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The Tech Radar Summit — a view from the ground

In early March, hundreds of technologists gathered in Shenzhen, China, to join the Technology Radar Summit — an event hosted by ThoughtWorks which explored a wide range of subjects, such as microservices, continuous intelligence, and IoT. 

Shenzhen, the jewel in the Pearl River Delta, proved to be an inspired — and inspiring — choice of locations for a Radar-related event. Stepping into the city, which is part of the world’s largest continuously urbanized area, feels like walking into tomorrow; its forest of neon-lit skyscrapers provide the ideal backdrop to explore ideas around technology and innovation. The event attracted more than 400 technologists keen to join that conversation.

This idea of exploring new technologies alongside other technologists is very much in keeping with the ethos of the Radar.

Getting techies to talk

As Martin Fowler, ThoughtWorks’ Chief Scientist, explained during his opening keynote, the Technology Radar emerged out of a need to share interesting ideas about technology. At the time, ThoughtWorks was faced with a challenge that is common to many organizations: disparate tech groups tend to lack coordination. “And we wanted our technologists to be able to talk to each other.”

Those original meetings acted as a great forum for sharing ideas and experience, and the concept of tracking technology lifecycles with the Radar soon followed. But the real game changer came with the realization that these musings were something that techies outside of the organization might also find useful.

As Martin told the audience: “It’s always our instinct to share.”

Audience watching Martin Flowler's keynote speach

“We don’t intend the Technology Radar to be comprehensive — we don’t want to talk about things that we don’t know about. And we’re not an analyst organization that generates revenue from doing surveys: we’re a delivery organization that makes money from writing software — so there’s no way the Radar could be comprehensive. But it is grounded in reality.”

One other trait we have as ThoughtWorkers is a desire to help make sense of often-time complex issues. As Neal Ford, ThoughtWorks’ Software Architect and renowned author told the audience, the Radar itself can occasionally appear complicated to those seeing it for the first time. 

“It was around the third edition that we were asked whether we could summarize the Radar,” he said. “Over time, this attempt to summarize has grown: we look for ways of tying together the blips we see — this is what’s become our themes.”

The themes are the most ephemeral part of the Radar: if you’re interested in a blip, you can track its movements using the interactive Radar. But themes last for just one edition then disappear. “That’s because the themes are an up-to-the-minute observation — they’re not something that will necessarily make sense in two years times,” said Neal.

Tracking the big tech moves

At ThoughtWorks, we often talk about the Radar being a snapshot: observations that are made during the face-to-face meeting that produces the Radar. And while the themes aren’t preserved, tracking the movement of the blips can highlight some interesting trends.

Rebecca Parsons, Chief Technology Officer at ThoughtWorks, gave a Summit keynote that focused exclusively on the languages and frameworks quadrant — tracking the trends in programming languages and their ecosystem. She highlighted the big changes since Java, C# and C++ dominated the enterprise landscape; how individual preferences — for instance with functional languages such as Clojure and Scala — have divided opinion, and in the case of Go, almost polarizing it; and she explored how many languages an enterprise might wish to support. You can read the full details of Rebecca’s talk here.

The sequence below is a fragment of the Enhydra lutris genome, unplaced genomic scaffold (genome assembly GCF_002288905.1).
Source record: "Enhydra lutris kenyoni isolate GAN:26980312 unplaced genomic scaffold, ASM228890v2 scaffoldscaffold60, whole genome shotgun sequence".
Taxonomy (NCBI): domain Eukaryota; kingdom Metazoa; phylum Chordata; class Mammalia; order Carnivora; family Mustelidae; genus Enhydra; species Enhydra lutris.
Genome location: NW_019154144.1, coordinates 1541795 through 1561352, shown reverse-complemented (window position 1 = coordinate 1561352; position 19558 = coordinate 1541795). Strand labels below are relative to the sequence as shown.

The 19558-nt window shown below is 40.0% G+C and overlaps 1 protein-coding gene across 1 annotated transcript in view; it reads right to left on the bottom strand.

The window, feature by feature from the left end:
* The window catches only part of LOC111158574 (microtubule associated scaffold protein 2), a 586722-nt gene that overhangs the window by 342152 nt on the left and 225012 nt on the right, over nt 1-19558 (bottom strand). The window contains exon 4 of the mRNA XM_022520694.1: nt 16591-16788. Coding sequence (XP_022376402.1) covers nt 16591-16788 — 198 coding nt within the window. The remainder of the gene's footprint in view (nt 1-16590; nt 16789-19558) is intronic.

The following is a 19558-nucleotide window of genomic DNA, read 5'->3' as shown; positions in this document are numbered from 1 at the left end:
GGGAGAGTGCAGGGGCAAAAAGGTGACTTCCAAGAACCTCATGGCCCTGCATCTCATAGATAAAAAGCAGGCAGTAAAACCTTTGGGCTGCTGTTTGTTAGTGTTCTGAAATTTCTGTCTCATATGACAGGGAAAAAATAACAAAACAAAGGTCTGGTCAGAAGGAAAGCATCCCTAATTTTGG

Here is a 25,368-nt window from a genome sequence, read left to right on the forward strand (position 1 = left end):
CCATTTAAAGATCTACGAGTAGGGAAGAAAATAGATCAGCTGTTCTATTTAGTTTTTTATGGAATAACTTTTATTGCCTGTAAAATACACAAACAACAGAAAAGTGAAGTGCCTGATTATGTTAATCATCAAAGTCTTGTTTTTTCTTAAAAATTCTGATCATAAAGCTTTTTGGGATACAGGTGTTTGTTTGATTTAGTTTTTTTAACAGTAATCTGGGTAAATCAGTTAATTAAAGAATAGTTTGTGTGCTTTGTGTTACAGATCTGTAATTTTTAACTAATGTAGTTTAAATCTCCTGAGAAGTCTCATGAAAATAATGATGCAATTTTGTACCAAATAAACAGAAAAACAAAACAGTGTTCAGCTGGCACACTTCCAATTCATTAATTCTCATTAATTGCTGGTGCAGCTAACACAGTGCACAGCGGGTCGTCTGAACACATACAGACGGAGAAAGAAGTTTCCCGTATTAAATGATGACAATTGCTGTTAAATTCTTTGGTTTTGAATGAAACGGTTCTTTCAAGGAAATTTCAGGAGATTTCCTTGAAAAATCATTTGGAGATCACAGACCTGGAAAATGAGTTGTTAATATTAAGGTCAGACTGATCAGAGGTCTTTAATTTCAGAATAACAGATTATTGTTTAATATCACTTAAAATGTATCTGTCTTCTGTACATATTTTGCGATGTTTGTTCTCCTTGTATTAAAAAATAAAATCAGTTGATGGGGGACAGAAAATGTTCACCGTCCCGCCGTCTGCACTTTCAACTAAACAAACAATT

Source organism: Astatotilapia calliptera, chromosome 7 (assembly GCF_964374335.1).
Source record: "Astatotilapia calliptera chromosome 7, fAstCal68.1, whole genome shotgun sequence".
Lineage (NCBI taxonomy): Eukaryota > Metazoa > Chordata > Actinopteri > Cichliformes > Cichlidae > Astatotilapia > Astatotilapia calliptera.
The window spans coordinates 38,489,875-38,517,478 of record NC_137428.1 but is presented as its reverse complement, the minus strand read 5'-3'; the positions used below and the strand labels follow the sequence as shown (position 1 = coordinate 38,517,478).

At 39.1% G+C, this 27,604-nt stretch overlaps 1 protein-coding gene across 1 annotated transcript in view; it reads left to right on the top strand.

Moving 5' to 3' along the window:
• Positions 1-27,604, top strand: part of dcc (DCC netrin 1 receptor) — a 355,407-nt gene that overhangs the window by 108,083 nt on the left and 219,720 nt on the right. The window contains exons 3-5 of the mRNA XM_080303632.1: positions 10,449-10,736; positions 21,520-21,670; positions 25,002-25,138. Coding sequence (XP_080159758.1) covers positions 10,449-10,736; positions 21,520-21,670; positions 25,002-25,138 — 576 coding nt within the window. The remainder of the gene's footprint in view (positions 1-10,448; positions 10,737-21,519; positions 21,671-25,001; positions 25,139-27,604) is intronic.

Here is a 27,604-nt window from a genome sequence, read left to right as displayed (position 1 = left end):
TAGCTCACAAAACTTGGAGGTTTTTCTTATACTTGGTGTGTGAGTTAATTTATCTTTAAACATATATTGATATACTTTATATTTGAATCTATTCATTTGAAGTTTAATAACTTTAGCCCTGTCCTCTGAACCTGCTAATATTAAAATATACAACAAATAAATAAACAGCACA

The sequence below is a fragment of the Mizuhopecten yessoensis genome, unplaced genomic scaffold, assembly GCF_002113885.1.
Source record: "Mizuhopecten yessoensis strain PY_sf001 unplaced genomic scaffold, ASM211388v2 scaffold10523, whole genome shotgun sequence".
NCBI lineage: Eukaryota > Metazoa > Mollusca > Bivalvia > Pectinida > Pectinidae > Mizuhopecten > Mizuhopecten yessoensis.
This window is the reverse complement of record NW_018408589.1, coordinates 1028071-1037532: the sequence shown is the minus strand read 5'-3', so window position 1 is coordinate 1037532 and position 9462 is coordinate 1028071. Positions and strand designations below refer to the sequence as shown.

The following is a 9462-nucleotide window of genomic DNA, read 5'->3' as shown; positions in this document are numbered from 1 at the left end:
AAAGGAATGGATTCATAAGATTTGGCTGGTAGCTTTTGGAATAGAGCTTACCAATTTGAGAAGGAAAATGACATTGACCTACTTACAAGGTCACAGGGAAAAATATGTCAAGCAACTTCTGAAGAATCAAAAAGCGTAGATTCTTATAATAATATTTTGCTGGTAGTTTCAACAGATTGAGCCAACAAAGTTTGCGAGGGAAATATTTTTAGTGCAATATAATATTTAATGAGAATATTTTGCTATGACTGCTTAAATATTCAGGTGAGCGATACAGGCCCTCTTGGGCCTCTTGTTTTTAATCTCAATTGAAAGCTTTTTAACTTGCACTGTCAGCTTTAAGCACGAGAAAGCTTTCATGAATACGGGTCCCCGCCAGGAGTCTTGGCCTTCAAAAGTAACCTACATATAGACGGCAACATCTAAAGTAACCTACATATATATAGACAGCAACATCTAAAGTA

Martin also briefly alighted on some of the big tech trends of the recent past. He showed how the Radar could be used to track the development of cloud technology, such as our early enthusiasm for cloud, particularly Amazon Web Services. We’d put that in the Radar’s Adopt ring back in 2011. We’d been far more cautious over its rivals Google Cloud Platform and Microsoft Azure. But as those competitors have matured, AWS has been moved back out of Adopt and into Trial, alongside CGP and Azure — that’s no slight on AWS, it simply reflects that in the cloud space, there is no single best option anymore.

Cloud was also front of mind for Xu Hao, Head of Technology for ThoughtWorks China. His keynote covered so-called ‘a-ha’ moments in tech — those times where it becomes apparent that boundaries have been crossed. 

When cloud first appeared, we were still in an era where software was defined by the hardware it ran on. “With cloud, this changed. Now software is the driver,” he told delegates. And once people understood they could define software without considering the constraints of hardware, they would never want to go back to manually maintaining the hardware.

It’s not always possible to identify which technologies will be truly disruptive, Xu Hao added. By using the Radar to track changes, we can see how some technologies are simply overhyped, while others may not look very fancy at the beginning, but herald momentous changes.

The packed Tech Radar Summit had four morning keynotes and three tracks in the afternoon: platform, data, and technology. But the event wasn’t just about talks: Martin was on hand to sign copies of his latest book, the second edition of Refactoring, and there were fun thought experiments to take part in — such as predicting where various blips would appear on the next Technology Radar. And between the sessions, there were lively discussions taking place over tea and coffee, with attendees keen to question presenters over what they’d heard — and given our passion for talking tech, we hope the conversations continue long after the event.